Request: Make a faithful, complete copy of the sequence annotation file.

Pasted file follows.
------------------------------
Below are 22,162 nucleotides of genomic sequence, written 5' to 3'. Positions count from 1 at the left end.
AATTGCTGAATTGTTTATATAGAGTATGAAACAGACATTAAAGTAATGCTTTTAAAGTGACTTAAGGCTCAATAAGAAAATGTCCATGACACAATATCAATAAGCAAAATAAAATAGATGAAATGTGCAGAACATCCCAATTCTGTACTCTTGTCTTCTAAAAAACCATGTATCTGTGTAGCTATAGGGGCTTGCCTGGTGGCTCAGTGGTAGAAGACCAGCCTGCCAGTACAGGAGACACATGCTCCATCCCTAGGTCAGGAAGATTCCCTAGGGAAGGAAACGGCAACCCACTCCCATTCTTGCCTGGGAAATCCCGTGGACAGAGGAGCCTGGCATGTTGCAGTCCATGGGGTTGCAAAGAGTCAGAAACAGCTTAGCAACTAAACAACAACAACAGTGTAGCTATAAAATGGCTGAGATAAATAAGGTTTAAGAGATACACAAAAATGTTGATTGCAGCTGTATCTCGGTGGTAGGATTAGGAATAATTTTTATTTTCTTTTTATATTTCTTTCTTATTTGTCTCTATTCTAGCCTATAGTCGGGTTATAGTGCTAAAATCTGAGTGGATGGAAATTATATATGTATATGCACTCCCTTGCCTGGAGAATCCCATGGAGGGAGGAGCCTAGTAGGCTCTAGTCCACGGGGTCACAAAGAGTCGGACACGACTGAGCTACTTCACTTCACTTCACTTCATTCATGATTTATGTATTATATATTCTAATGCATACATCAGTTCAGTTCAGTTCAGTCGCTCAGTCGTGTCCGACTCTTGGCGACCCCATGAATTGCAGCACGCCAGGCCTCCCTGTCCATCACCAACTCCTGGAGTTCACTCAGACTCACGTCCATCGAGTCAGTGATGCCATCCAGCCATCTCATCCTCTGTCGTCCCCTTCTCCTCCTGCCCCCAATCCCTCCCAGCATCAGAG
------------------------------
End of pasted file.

Below are 22,162 nucleotides of genomic sequence, written 5' to 3'. Positions count from 1 at the left end.
AATTGCTGAATTGTTTATATAGAGTATGAAACAGACATTAAAGTAATGCTTTTAAAGTGACTTAAGGCTCAATAAGAAAATGTCCATGACACAATATCAATAAGCAAAATAAAATAGATGAAATGTGCAGAACATCCCAATTCTGTACTCTTGTCTTCTAAAAAACCATGTATCTGTGTAGCTATAGGGGCTTGCCTGGTGGCTCAGTGGTAGAAGACCAGCCTGCCAGTACAGGAGACACATGCTCCATCCCTAGGTCAGGAAGATTCCCTAGGGAAGGAAACGGCAACCCACTCCCATTCTTGCCTGGGAAATCCCGTGGACAGAGGAGCCTGGCATGTTGCAGTCCATGGGGTTGCAAAGAGTCAGAAACAGCTTAGCAACTAAACAACAACAACAGTGTAGCTATAAAATGGCTGAGATAAATAAGGTTTAAGAGATACACAAAAATGTTGATTGCAGCTGTATCTCGGTGGTAGGATTAGGAATAATTTTTATTTTCTTTTTATATTTCTTTCTTATTTGTCTCTATTCTAGCCTATAGTCGGGTTATAGTGCTAAAATCTGAGTGGATGGAAATTATATATGTATATGCACTCCCTTGCCTGGAGAATCCCATGGAGGGAGGAGCCTAGTAGGCTCTAGTCCACGGGGTCACAAAGAGTCGGACACGACTGAGCTACTTCACTTCACTTCACTTCATTCATGATTTATGTATTATATATTCTAATGCATACATCAGTTCAGTTCAGTTCAGTCGCTCAGTCGTGTCCGACTCTTGGCGACCCCATGAATTGCAGCACGCCAGGCCTCCCTGTCCATCACCAACTCCTGGAGTTCACTCAGACTCACGTCCATCGAGTCAGTGATGCCATCCAGCCATCTCATCCTCTGTCGTCCCCTTCTCCTCCTGCCCCCAATCCCTCCCAGCATCAGAG